Indexed on: 07 Sep '18Published on: 07 Sep '18Published in: PloS one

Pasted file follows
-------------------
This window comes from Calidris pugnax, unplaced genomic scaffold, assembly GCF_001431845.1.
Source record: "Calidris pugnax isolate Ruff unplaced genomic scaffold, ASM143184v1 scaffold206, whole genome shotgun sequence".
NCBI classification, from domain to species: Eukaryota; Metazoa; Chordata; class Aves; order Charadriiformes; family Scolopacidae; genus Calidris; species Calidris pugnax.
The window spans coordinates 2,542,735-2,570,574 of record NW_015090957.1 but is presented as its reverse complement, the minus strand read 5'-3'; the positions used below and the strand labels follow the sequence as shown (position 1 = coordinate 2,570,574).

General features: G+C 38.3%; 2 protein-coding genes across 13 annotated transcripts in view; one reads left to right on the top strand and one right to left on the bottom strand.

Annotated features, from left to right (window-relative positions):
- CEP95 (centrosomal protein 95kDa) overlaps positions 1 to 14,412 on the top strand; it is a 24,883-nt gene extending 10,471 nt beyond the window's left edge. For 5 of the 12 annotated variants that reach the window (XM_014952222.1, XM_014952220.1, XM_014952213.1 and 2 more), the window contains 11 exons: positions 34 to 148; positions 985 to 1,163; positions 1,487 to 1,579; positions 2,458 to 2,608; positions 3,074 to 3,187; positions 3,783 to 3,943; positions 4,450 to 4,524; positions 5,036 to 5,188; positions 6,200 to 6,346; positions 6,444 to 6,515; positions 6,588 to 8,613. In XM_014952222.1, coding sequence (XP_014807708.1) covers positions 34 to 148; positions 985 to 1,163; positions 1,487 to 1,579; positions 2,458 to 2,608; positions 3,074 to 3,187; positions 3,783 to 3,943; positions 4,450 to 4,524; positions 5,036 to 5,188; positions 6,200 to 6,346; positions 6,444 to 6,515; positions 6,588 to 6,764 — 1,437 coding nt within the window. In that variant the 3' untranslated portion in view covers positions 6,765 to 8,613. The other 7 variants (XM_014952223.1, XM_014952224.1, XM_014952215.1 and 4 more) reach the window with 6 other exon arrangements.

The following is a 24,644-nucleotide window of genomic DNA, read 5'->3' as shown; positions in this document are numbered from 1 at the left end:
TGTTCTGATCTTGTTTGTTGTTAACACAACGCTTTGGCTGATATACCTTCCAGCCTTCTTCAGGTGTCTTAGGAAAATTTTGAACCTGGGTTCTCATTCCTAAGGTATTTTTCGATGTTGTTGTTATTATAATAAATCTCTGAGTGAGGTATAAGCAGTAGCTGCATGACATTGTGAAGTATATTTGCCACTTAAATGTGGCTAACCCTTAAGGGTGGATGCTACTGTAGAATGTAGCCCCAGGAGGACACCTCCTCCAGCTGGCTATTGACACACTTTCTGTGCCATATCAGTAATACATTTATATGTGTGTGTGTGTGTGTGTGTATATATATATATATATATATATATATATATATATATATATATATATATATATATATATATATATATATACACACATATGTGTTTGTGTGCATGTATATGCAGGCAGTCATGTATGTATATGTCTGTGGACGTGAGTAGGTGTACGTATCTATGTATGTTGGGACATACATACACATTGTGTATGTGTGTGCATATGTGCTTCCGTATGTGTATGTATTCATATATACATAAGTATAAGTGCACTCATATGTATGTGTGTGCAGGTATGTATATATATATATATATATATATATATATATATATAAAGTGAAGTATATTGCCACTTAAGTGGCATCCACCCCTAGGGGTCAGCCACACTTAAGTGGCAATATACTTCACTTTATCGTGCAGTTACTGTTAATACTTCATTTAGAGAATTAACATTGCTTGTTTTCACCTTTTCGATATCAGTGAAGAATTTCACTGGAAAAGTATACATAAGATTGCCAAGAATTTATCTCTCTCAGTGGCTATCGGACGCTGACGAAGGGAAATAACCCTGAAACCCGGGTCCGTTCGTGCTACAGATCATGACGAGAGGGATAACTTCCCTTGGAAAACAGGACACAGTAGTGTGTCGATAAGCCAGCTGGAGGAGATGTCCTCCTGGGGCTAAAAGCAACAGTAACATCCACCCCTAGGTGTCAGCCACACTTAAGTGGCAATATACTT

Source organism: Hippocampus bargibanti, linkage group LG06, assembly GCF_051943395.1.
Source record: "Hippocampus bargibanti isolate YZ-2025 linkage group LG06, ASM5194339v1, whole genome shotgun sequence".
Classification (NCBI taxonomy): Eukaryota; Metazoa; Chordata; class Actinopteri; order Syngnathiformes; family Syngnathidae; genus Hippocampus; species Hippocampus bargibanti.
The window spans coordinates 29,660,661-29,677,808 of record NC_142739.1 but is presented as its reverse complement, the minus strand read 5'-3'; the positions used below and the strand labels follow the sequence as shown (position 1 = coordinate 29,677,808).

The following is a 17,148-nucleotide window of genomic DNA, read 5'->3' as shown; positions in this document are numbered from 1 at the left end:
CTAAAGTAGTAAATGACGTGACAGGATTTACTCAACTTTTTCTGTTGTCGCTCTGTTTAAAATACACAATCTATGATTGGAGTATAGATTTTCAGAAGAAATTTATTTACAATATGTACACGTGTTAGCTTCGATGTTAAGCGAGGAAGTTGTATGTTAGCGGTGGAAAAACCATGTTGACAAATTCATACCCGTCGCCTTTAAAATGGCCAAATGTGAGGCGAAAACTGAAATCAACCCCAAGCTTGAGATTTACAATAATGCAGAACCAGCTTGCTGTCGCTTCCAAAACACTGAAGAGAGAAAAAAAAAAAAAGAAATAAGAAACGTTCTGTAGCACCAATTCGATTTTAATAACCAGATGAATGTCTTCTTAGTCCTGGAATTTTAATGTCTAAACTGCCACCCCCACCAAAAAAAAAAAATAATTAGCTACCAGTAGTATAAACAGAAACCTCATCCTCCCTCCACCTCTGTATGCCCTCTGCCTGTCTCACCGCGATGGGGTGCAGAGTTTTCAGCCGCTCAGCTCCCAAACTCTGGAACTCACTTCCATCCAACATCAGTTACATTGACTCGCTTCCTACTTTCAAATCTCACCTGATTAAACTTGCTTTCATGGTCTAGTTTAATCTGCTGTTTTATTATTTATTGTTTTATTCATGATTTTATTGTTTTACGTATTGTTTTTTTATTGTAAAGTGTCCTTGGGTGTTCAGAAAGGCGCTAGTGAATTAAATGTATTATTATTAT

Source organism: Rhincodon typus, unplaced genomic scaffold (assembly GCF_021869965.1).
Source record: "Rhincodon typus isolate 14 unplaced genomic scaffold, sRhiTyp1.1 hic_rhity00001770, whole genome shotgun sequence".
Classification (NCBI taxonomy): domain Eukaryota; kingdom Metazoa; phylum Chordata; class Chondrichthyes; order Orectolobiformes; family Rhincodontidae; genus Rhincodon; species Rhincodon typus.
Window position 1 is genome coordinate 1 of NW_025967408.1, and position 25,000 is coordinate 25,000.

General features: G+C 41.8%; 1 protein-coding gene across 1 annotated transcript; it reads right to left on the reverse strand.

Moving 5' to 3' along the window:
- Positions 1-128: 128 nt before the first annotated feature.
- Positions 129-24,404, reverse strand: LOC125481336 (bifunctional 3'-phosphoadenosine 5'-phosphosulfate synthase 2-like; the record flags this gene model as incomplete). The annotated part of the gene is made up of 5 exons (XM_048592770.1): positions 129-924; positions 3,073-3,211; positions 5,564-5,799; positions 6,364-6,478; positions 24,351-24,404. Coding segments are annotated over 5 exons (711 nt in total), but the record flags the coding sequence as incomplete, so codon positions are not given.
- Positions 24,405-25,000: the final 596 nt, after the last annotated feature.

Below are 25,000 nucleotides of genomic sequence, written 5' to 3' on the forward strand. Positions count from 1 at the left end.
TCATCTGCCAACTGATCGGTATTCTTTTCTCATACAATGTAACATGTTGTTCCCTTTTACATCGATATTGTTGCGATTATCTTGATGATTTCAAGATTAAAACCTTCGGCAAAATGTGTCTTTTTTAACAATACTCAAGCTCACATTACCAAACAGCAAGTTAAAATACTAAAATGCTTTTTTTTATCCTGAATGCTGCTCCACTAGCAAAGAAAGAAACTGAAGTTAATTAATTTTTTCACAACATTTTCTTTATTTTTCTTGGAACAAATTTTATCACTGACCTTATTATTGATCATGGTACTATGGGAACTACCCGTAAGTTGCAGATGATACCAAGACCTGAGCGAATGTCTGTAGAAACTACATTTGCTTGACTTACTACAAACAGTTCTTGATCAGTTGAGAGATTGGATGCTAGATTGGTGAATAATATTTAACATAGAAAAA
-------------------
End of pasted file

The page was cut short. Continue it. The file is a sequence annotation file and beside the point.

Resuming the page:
Human activities are exposing organisms not only to direct threats (e.g. habitat loss) but also to indirect environmental pressures such as climate change, which involves not just directional global warming but also increasing climatic variability. Such changes will impact whole communities of organisms and the possible effects on population dynamics have raised concerns about increased extinction rates. Conservation-minded approaches to extinction risk vary from range shifts predicted by climate envelope models with no population dynamics to population viability analyses that ignore environmental variability altogether. Our modelling study shows that these extremes are modelling responses to a spectrum of environmental sensitivity that organisms may exhibit. We show how the survival curve plays a major role in how environmental variability leads to population fluctuations. While it is often supposed that low-fecundity organisms (those with high parental investment) will be the most vulnerable to climate change, it is those with high fecundity (low parental investment) that are likely to be more sensitive to such changes. We also find that abundance variations in high fecundity populations is driven primarily by fluctuations in the survival of early life stages, the more so if those environmental changes are autocorrelated in time. We show which types of conservation actions are most appropriate for a number of real populations. While the most effective conservation actions for organisms of low fecundity is to avoid killing them, for populations with high fecundity (and low parental investment), our study suggests conservation should focus more on protecting early life stages from hostile environments.